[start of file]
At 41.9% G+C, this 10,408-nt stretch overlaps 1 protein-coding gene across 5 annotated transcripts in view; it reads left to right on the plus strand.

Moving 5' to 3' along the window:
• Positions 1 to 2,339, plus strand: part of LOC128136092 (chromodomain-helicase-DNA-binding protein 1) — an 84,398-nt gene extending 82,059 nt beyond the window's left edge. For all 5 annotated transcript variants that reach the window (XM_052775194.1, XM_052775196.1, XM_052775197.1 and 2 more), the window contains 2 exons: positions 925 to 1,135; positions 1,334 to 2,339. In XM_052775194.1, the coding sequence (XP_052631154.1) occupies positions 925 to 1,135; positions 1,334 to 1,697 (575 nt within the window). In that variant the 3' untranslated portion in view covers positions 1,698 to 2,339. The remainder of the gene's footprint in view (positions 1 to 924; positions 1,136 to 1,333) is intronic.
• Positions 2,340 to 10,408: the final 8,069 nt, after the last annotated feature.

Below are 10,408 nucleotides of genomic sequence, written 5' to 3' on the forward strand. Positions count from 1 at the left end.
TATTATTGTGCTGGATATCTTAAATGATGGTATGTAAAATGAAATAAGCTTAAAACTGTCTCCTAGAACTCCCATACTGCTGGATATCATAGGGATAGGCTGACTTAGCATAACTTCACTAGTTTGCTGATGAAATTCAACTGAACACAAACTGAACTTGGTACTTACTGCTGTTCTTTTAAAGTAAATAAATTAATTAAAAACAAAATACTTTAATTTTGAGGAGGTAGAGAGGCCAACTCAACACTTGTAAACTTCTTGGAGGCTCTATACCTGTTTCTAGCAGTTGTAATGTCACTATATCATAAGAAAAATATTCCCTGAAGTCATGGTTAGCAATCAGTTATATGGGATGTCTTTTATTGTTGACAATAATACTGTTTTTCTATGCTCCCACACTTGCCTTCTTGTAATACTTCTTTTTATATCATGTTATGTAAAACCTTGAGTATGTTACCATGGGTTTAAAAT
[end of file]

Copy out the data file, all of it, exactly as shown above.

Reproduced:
At 41.9% G+C, this 10,408-nt stretch overlaps 1 protein-coding gene across 5 annotated transcripts in view; it reads left to right on the plus strand.

Moving 5' to 3' along the window:
• Positions 1 to 2,339, plus strand: part of LOC128136092 (chromodomain-helicase-DNA-binding protein 1) — an 84,398-nt gene extending 82,059 nt beyond the window's left edge. For all 5 annotated transcript variants that reach the window (XM_052775194.1, XM_052775196.1, XM_052775197.1 and 2 more), the window contains 2 exons: positions 925 to 1,135; positions 1,334 to 2,339. In XM_052775194.1, the coding sequence (XP_052631154.1) occupies positions 925 to 1,135; positions 1,334 to 1,697 (575 nt within the window). In that variant the 3' untranslated portion in view covers positions 1,698 to 2,339. The remainder of the gene's footprint in view (positions 1 to 924; positions 1,136 to 1,333) is intronic.
• Positions 2,340 to 10,408: the final 8,069 nt, after the last annotated feature.

Below are 10,408 nucleotides of genomic sequence, written 5' to 3' on the forward strand. Positions count from 1 at the left end.
TATTATTGTGCTGGATATCTTAAATGATGGTATGTAAAATGAAATAAGCTTAAAACTGTCTCCTAGAACTCCCATACTGCTGGATATCATAGGGATAGGCTGACTTAGCATAACTTCACTAGTTTGCTGATGAAATTCAACTGAACACAAACTGAACTTGGTACTTACTGCTGTTCTTTTAAAGTAAATAAATTAATTAAAAACAAAATACTTTAATTTTGAGGAGGTAGAGAGGCCAACTCAACACTTGTAAACTTCTTGGAGGCTCTATACCTGTTTCTAGCAGTTGTAATGTCACTATATCATAAGAAAAATATTCCCTGAAGTCATGGTTAGCAATCAGTTATATGGGATGTCTTTTATTGTTGACAATAATACTGTTTTTCTATGCTCCCACACTTGCCTTCTTGTAATACTTCTTTTTATATCATGTTATGTAAAACCTTGAGTATGTTACCATGGGTTTAAAAT